If you want to make jerky for the first time but don’t want to invest in a jerky shooter or dehydrator, don’t let that stop you. Get some wax paper or cling wrap and a rolling pin and find two things about 3/16” to ¼” thick to lay on either side as guides to elevate the rolling pin so you get a uniform thickness when you’re rolling the ground meat between the wax paper. Who cares if it’s not rolled out in uniform strips as long as it tastes good? The uniform thickness is important though so the entire batch will dry to the same degree. If you don’t have a dehydrator try drying your jerky in the oven on low and with the door open so the moisture can escape.

Remember to pat dry any grease that’s formed on the strips when you’re done. The grease is from fat in the meat and can turn rancid and spoil your jerky. I like to cut the ends off and square up the strips and make them look nice, this allows me plenty of samples as I’m cutting the strips into equal lengths. 

So what spices should you use? There are so many different jerky spices on the market and most are very good, it just comes down to a person preference. I think I’ve tried over a hundred different jerky spices and recipes and I’m still searching for the ultimate jerky recipe. I was locked in on one particular spice for quite a while and was quite happy with it but then I tried a new recipe that I found on an internet cooking web site. After letting friends and family try a blind taste test to compare the two I was surprised that an over whelming majority like the new recipe. I’m sure I’ll eventually get bored with it and move on to another recipe. And actually I’ve already altered that one and tried a few twist lately to jazz it up. Notice the photo below where you can see that after using the jerky shooter to squeeze out the strips on to the dehydrator tray I’ve taken some dry rub and sprinkled it all over the strips. The jerky already has spices added in the meat but this little addition will really add some extra zing. I just laid down a plastic mat underneath the tray to catch the spill over.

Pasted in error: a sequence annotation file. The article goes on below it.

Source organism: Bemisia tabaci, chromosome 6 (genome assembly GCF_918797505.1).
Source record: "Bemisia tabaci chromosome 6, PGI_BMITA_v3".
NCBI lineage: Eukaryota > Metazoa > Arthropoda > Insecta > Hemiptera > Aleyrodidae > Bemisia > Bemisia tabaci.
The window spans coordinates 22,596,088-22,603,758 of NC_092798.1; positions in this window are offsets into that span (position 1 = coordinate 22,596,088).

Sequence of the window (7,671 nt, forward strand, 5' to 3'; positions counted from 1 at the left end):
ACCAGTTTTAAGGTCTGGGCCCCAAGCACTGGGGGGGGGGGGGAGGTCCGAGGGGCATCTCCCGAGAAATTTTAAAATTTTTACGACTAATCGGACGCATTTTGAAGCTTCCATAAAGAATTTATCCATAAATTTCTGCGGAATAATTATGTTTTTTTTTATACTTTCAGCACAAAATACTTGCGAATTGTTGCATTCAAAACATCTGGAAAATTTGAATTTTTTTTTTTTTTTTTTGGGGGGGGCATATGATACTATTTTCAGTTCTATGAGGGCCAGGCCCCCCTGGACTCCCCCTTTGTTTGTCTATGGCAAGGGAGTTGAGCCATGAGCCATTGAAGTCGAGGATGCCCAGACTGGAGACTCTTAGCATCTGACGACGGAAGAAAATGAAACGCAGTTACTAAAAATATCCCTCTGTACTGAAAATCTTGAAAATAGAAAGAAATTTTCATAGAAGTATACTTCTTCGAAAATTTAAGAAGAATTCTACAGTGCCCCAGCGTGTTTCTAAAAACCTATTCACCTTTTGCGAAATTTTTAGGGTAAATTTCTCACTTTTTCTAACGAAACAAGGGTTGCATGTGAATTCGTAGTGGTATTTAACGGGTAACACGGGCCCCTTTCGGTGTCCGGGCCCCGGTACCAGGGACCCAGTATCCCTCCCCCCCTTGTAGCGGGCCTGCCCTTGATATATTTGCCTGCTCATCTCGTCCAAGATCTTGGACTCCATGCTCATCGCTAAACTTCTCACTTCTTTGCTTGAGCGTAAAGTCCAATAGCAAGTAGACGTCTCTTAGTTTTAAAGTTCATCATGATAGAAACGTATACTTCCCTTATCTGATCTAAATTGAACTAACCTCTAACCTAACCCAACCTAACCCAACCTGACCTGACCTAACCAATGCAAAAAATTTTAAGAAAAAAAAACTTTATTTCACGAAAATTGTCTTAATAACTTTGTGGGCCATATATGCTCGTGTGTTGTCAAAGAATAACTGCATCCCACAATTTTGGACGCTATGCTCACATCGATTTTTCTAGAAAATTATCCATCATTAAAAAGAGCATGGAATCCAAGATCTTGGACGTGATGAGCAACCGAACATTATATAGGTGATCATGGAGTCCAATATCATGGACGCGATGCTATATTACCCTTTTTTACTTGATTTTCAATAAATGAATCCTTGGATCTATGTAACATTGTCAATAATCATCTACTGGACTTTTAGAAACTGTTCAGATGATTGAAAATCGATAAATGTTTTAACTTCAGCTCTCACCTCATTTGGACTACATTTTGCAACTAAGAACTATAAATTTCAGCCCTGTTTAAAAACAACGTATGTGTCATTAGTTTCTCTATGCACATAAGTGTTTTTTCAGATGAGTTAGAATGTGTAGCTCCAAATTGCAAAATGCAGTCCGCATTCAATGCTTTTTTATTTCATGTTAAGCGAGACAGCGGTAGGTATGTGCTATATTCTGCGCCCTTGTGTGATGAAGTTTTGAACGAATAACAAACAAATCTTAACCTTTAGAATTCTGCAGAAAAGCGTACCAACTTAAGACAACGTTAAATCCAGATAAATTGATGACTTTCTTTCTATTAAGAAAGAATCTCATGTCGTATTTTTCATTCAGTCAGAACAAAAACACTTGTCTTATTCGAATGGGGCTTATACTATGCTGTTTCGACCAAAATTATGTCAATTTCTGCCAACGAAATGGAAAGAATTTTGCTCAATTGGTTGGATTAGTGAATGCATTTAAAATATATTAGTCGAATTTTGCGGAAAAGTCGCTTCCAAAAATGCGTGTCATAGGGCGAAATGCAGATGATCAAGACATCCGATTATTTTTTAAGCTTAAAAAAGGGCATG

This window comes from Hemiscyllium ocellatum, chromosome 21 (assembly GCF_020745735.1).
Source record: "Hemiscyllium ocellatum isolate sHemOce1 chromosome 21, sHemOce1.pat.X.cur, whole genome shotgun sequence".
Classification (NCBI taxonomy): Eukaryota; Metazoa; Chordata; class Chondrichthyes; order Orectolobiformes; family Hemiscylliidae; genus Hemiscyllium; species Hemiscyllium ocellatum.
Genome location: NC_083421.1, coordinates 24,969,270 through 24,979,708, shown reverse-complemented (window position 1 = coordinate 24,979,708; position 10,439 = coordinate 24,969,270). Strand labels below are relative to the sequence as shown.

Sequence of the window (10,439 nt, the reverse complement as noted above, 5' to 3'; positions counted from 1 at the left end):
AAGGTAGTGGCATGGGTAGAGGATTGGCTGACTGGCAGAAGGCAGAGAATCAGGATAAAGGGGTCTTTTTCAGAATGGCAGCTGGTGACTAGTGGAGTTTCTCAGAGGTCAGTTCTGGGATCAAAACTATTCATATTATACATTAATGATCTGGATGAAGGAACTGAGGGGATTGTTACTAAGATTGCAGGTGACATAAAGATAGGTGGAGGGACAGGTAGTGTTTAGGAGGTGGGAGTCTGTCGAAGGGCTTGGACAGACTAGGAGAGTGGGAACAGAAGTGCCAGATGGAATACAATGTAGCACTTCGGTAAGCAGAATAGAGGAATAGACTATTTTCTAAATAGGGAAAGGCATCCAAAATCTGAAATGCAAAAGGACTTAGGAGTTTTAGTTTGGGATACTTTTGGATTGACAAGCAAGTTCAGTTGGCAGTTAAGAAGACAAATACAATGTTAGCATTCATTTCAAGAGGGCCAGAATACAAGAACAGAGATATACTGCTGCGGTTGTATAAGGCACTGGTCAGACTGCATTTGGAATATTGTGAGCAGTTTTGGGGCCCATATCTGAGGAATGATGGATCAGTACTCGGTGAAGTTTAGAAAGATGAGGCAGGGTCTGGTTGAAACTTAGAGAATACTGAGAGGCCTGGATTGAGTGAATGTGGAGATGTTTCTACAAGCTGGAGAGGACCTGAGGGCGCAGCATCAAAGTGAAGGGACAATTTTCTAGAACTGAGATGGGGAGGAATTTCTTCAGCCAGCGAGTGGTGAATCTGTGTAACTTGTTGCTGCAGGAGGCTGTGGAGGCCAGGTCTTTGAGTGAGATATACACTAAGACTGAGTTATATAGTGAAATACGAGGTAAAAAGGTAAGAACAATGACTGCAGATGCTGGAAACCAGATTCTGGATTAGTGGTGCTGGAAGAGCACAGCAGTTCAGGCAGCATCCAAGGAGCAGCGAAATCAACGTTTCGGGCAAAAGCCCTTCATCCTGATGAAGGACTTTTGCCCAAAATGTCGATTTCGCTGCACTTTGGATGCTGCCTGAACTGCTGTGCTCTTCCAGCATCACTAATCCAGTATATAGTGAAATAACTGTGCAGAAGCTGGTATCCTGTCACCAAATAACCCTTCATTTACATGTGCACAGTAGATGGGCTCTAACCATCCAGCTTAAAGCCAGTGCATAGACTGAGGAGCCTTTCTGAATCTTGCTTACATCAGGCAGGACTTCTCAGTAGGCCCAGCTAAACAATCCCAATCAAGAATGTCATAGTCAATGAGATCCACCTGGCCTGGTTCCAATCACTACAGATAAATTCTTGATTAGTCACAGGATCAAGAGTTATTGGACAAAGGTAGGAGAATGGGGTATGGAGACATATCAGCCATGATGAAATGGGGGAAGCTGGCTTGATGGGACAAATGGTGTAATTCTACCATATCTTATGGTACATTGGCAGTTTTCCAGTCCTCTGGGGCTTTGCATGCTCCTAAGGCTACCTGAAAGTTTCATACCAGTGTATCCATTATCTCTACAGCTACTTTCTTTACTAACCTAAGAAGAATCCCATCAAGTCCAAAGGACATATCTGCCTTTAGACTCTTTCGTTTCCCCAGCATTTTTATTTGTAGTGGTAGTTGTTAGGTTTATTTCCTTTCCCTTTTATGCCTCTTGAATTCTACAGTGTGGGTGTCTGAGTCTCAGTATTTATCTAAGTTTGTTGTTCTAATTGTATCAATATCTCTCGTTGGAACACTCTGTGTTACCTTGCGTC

Covering with dry rub will add some extra zing to your jerky!

The best thing about this little trick is you can try everything you have in the cupboard. Get creative and sprinkle something different on every couple of strips. Just keep notes and if you come across a winner, you’ll be able to duplicate it. 

Here’s two of my recent favorites, Weber’s Tex-Mex Fiesta and Burgundy Beef Dry Rubs.